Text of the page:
WIT Press

An Investigation Of The Variability Of Start-up Lost Times And Departure Headways At Signalized Intersections In Urban Areas


Free (open access)





Page Range

59 - 68




844 kb

Paper DOI



WIT Press


E. Matsoukis & St. Efstathiadis


The number of waiting vehicles that can cross a signalized intersection in a given period of time depends basically on how soon the vehicles begin to move after the signal changes to green and how fast each individual vehicle in the queue reacts to the acceleration of the vehicle immediately ahead. This process continues until all cars in the queue are progressing or have progressed through the intersection. The dissipation of a queue of vehicles after the signal changes to green depends on the reaction time and acceleration characteristics of each individual driver and vehicle. Thus, the total time for a group of vehicles to pass through a signalized intersection can vary considerably depending on the alertness and aggressiveness of the individual drivers, their familiarity with the intersection in question, and the acceleration characteristics of the vehicles, which the drivers control. This paper attempts to give a new viewpoint on the calculation of the departure headways and of the start-up lost times at signalized intersections in urban areas. Departure headways are the time intervals between vehicles departing from the signalized intersection; start-up lost time is defined as the excess time that is needed for a number of vehicles to pass through the signalized intersection compared with that would be needed if the signal did not exist. Data was collected for a considerable number of signalized intersection approaches in the Athens, Greece area. Data collection through contemporary techniques included lane width, lane position (inside lane versus outside lane, etc.), time of day (morning-peak versus afternoon-peak) and the posted speed limit (48km/h, 56km/h, 64km/h, or 72km/h). Statistical analyses were performed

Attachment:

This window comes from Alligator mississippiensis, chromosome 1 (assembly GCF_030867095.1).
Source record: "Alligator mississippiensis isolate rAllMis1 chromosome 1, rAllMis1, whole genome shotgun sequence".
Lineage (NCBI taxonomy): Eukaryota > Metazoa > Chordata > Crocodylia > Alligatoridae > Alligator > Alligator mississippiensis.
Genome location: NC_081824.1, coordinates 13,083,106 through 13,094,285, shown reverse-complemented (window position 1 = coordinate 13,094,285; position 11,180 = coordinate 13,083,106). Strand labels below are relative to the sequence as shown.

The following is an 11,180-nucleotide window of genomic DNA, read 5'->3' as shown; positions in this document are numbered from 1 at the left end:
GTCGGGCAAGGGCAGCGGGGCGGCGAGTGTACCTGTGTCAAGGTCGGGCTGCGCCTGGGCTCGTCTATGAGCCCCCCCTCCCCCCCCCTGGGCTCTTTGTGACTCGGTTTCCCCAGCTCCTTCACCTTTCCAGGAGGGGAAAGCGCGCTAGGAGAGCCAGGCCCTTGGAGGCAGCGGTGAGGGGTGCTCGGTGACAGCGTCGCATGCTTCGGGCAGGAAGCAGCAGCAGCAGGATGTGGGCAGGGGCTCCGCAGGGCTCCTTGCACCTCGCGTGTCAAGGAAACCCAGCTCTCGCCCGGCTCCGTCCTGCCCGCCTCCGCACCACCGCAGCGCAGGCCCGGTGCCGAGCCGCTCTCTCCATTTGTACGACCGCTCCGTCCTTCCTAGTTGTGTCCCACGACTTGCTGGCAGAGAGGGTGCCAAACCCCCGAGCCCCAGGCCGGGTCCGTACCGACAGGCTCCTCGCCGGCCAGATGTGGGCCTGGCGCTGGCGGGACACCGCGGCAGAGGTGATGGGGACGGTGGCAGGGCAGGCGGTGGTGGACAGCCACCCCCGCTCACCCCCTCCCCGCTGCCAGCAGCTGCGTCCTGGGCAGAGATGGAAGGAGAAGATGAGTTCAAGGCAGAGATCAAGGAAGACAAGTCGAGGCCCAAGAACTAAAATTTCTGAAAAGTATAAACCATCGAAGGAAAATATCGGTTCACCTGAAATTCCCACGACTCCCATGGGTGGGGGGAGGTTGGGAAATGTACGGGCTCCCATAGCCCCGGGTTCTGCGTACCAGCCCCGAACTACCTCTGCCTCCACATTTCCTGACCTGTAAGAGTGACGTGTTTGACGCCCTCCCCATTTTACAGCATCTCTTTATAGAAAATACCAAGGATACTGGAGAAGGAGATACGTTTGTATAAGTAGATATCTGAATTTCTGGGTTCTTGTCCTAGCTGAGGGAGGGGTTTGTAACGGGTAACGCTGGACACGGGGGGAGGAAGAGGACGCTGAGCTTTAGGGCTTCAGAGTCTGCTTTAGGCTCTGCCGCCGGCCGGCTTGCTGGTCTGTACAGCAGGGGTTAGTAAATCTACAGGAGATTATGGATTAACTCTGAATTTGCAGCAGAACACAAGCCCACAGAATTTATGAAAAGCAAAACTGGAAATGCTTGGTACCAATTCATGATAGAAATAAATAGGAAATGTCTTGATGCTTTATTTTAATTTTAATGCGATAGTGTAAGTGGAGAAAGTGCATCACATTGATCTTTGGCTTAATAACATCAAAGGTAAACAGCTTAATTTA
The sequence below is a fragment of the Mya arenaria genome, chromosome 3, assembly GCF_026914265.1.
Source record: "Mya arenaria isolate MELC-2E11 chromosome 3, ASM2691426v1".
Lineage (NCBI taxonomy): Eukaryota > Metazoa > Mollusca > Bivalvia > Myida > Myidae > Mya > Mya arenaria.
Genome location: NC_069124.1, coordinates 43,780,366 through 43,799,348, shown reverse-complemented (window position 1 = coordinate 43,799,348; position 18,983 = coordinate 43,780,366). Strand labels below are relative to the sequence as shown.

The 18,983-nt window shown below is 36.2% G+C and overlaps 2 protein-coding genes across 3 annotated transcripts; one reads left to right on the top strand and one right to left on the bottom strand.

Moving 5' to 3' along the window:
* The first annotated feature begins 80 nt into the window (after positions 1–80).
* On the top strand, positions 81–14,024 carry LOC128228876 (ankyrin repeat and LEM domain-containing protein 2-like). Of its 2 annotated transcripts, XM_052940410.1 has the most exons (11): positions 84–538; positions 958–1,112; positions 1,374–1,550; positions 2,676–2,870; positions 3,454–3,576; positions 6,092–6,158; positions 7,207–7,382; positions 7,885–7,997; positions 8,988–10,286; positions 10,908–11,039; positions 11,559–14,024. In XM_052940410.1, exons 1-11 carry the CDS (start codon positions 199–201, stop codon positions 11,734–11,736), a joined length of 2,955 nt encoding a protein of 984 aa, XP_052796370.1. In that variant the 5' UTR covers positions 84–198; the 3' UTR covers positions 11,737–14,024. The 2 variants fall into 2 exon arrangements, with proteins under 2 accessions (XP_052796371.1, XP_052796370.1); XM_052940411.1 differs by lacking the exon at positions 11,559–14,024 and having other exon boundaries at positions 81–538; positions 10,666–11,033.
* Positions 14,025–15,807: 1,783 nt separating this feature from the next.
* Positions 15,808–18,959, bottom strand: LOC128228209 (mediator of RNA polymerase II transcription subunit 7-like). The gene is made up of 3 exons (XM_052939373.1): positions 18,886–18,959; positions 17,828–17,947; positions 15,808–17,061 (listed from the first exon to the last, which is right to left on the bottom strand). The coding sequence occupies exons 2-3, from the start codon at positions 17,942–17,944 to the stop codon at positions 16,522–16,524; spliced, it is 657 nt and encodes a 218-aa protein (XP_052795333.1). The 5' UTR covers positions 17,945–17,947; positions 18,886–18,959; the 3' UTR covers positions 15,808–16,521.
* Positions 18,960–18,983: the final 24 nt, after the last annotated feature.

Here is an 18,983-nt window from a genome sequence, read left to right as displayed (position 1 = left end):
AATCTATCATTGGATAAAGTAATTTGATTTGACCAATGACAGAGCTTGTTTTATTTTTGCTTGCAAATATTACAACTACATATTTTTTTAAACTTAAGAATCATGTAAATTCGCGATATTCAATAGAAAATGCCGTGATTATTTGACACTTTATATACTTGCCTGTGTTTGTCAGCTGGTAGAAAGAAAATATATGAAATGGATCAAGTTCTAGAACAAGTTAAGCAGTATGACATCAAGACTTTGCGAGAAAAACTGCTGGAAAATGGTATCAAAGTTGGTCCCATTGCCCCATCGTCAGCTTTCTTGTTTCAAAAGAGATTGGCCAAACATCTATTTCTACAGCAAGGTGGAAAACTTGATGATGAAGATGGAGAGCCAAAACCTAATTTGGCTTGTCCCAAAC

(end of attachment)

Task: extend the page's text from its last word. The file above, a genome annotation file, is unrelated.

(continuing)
signalized intersections, departure headways, start-up loss time, queue dissipation, urban areas